2) Speaking of “wee,” what is the pattern as to whether or not we pronounce the name of the letter with vowels before or after the consonant sound? (What are you talkng about?) For example, el versus bee. Why is it not lee or ebb? At a minimum, those should be the only two choices. Suddenly for no good reason we have jay and kay. I guess they make it jay to not get it confused with gee. But why kay? Did they not want jay to get lonely? Don’t even get me started on h. How do you come up with that? I imagine a group of people coming up with the names for our letters and someone says, “OK, next we have hee.” Then someone with my sense of humor says, “No, no, no. Let’s have fun and name it something that is completely unrelated to the sound it makes. How about aich?” I’m sure that was the same guy that came up with double-u. Wouldn’t it be simpler if we had named all of the consonants with the sound followed by ee? I understand that there would be some problems with that, most of them minor. We would have a hard time prounouncing xee differently than zee. We would just have to work harder. We would have to make an exception for Q since you can’t have an ee sound immediately after a q. It would have to be quee, pronounced kwee. I’m fine with that. Also, g would have to be pronounced with a hard g, like ghee so it doesn’t get confused with jee. The biggest problem would be ess and cee. That would make them both pronounced cee. This leads to another question:
3) Can’t we just get rid of C? It’s primary duties are already being shouldered by two other letters. If it is a hard c, k is working fine. If it is a soft c, s is doing great. Unless, I’m missing something (how is that possible?), the only problem is with the digraph ch. (I almost called this a dipthong, thanks as always, Google. A digraph is different than a blend. Did you know that? You do now) This presents us with an opportunity to replace cee with the newer, much cooler chee. While we still have 26 letters, some of our writing is simpler in that we now have one letter instead of two. Imagine how cool chee would be if we got to design it. It could be even cooler than the ampersand (&) which is, I will have to admit, pretty cool.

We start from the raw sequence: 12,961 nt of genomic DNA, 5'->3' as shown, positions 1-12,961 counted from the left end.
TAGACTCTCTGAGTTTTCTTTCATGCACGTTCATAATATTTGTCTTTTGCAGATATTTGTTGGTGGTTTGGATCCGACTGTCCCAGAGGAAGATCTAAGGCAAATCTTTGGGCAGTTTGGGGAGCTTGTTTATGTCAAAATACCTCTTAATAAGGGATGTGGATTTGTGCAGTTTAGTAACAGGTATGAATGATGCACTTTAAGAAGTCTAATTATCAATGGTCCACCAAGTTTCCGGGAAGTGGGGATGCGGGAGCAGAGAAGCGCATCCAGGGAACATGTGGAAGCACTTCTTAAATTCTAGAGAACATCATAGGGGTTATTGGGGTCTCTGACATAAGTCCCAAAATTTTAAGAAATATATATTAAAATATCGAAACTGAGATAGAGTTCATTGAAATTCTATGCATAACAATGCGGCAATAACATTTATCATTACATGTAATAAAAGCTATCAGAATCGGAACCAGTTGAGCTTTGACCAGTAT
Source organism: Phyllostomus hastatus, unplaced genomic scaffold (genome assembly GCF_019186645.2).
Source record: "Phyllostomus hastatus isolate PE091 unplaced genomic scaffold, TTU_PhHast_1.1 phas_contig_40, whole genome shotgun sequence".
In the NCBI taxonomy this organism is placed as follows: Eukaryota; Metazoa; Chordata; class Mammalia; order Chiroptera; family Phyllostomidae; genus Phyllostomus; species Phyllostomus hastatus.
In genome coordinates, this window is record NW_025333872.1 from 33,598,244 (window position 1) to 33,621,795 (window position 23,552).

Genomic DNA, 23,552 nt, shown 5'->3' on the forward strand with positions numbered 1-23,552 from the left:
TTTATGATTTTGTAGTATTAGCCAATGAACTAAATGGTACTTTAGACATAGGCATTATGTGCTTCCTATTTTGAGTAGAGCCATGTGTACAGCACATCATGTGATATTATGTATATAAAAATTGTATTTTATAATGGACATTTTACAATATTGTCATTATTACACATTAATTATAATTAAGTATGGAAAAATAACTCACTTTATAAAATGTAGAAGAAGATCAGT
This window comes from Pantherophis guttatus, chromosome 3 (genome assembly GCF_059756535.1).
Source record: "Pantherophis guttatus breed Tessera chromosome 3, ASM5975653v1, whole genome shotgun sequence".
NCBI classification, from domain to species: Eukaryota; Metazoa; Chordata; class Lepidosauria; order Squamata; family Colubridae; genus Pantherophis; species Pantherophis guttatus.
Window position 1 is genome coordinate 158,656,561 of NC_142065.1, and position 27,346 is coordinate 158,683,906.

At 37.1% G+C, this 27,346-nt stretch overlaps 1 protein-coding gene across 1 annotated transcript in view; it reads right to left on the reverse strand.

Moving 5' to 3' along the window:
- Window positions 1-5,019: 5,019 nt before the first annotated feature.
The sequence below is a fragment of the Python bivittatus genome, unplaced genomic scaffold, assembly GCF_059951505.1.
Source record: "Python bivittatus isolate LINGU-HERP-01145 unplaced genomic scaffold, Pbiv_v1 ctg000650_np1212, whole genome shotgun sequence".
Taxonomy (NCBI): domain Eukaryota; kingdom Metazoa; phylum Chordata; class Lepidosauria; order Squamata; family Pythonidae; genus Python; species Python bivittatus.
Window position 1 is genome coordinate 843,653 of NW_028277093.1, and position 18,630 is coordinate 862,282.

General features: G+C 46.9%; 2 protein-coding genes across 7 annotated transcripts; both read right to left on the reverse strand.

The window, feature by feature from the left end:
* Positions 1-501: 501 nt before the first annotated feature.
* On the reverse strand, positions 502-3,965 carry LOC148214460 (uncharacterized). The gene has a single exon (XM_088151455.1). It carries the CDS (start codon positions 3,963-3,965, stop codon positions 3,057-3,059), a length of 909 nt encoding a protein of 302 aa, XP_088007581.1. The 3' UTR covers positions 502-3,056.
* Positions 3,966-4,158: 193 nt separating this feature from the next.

In conclusion, I am willing to make an exception on the consonant change for R and Y. I can make the exception for Y because it is a consonant and sometimes a vowel, so it can be its own category. Does anyone else remember growing up that we used to be taught the vowels were a e i o and u and sometimes Wand y? They stopped doing that after a while. I think mostly because no one knew under what circumstances w was a vowel. It certainly never makes a vowel sound. NERD ALERT! I figured it out in seminary while I was studying Hebrew. It involves open and closed syllables and how that affects long and short vowel pronunciations. If you want to know more about that, holler at me.
I am willing to make an exception for R, because saying it makes you sound like a pirate, and well, pirates are cool.
Post your comments here on the latest list, Best Movie Villains
Over the next few weeks, we will post some videos on what it means to take ownership of your church, to be more than just a participant.
Here is the intro to the series:
First up in the series is our need to serve. We all have a part to play.
Next, our need to be involved in the lives of others
We also need to think carefully about when we worship:
I meant to put something at the end for people who go to churches that only have one worship service. Here it is: Sit at the front. I mean the front, front. Leave the seats in the back for new people and late arrivers. You always want people to be able to find a seat easily.